Project was designed during the spring of 1999, and was an entry in the ASCA student design competition. The program was for the addition of a meteorological center and field station to the existing Wright Brothers National Monument visitors center at Kitty Hawk, N.C. There were four main considerations in the design.

SITE - The existing award winning visitors center built in 1960 by Romaldo Giurgola has struggled in recent years to accommodate the volume of tourists. The adaptive Dune respects the existing structure as well as helps to alleviate the strain. The dune is a link. It completes an itinerary which begins at the visitors center and currently terminates at the end of the Wright Brothers flight path. It is oriented to draw visitors at that point through visual curiosity and the possibility of an alternate vantage point of the historic site.

FORM - Inspired by the shifting sands which create the topography of Kitty Hawk and the outer banks region.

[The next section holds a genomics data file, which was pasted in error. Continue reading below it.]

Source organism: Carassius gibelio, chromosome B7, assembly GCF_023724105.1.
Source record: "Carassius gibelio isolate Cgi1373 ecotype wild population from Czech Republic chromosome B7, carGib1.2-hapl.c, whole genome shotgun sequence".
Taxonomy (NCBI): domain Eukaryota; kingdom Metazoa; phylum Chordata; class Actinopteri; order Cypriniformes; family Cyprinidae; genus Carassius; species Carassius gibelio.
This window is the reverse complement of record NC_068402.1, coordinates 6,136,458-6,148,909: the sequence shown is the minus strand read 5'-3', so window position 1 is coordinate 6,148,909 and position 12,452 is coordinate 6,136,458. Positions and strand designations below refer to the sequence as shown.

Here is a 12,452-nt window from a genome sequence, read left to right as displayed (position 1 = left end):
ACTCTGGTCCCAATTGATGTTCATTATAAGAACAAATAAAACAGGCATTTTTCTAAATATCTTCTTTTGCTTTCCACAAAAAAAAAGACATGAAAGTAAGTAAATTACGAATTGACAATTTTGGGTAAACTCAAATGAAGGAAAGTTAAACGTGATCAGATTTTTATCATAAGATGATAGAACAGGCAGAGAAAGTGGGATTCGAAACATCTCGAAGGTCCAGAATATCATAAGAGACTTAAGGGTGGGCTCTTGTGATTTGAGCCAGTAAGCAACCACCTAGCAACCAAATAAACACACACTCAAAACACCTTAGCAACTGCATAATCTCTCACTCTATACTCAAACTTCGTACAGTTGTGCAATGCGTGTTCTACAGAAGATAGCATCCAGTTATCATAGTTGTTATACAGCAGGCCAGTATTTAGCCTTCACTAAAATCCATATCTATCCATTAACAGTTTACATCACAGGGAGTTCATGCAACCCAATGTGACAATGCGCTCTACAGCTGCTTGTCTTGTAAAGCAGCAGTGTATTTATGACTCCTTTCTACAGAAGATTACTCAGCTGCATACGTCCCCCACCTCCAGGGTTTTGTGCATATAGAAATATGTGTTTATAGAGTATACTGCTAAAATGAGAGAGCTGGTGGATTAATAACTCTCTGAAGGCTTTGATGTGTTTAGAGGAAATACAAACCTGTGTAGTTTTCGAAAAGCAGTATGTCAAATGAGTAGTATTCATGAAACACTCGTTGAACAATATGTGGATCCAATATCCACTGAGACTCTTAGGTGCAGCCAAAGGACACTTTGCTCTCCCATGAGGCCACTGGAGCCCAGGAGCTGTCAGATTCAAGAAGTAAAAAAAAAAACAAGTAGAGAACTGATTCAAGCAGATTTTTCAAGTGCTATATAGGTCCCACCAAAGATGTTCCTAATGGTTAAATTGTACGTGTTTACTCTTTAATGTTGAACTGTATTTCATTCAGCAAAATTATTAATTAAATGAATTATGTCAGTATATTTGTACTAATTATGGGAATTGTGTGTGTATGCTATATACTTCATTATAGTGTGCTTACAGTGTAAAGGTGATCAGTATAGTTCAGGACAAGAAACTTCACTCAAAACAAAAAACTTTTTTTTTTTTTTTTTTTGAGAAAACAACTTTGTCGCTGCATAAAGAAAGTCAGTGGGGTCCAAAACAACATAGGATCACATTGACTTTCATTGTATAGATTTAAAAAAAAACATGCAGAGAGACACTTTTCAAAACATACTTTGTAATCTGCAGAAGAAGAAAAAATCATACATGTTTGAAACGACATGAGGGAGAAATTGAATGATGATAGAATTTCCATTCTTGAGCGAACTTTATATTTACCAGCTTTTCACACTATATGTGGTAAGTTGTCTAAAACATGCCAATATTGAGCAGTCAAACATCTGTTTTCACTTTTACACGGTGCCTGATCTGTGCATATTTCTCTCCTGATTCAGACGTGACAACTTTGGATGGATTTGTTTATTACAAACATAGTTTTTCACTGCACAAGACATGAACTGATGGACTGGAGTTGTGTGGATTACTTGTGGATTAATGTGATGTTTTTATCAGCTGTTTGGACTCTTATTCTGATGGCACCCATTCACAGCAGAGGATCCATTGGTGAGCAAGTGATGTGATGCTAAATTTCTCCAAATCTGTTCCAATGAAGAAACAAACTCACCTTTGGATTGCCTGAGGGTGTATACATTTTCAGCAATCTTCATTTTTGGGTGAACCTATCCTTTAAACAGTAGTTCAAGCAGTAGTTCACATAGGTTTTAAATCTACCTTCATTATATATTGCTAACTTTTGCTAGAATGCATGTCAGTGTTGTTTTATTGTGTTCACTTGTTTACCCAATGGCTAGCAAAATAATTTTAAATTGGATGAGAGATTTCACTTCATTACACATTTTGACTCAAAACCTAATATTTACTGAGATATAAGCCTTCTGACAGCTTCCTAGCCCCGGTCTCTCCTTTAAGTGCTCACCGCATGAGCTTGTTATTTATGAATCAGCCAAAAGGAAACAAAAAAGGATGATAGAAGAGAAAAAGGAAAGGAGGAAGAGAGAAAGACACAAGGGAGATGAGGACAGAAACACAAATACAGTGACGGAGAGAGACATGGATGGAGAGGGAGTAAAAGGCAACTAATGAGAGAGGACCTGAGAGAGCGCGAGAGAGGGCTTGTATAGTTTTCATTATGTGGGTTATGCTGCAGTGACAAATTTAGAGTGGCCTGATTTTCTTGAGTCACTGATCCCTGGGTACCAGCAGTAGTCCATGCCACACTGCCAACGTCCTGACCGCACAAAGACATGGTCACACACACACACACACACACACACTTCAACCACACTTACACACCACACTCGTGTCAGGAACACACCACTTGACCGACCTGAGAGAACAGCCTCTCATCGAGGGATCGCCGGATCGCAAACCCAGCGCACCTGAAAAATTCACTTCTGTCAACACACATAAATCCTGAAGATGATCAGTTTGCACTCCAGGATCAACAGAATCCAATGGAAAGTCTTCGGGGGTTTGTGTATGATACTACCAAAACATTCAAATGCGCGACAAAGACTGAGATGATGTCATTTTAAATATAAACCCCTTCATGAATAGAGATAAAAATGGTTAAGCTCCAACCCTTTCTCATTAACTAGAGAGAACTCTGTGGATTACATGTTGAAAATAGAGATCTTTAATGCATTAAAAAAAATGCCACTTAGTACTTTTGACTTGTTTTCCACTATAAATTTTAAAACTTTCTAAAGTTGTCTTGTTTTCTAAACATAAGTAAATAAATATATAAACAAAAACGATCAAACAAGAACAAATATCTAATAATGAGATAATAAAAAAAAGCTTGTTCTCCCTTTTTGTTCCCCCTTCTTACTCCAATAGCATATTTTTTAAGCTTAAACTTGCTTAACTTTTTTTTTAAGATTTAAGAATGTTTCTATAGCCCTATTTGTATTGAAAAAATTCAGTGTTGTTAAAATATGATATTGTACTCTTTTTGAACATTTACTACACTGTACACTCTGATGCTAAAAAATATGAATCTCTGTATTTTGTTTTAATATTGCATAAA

EXPERIENCE - Earth/Sky - The Wright brothers altered forever the way we perceive this relationship through their manipulation of the wind. The dune highlights this characteristic of the site. The visitor is offered alternatives of occupation. Entry can be via the sky, by walking on the wooden dune. This provides views of the historic site, as well as exposure to the wind and sky. Ground entry is through the descent of the concrete ramp. The ramp leads to the tower which is occupied below ground level. The space of the tower frames the sky and monitors the wind through the availability of light.

FUNCTION - Adaptability- The possibility of extreme changes of weather conditions is a main characteristic of the site. The dune allows for different amounts of exposure depending on the current climate. Hatches in the dune provide easy access for experimentation. The west facing pivoting glass wall blurs the distinction between interior and exterior space while providing necessary protection in times of need.






Adaptive Dune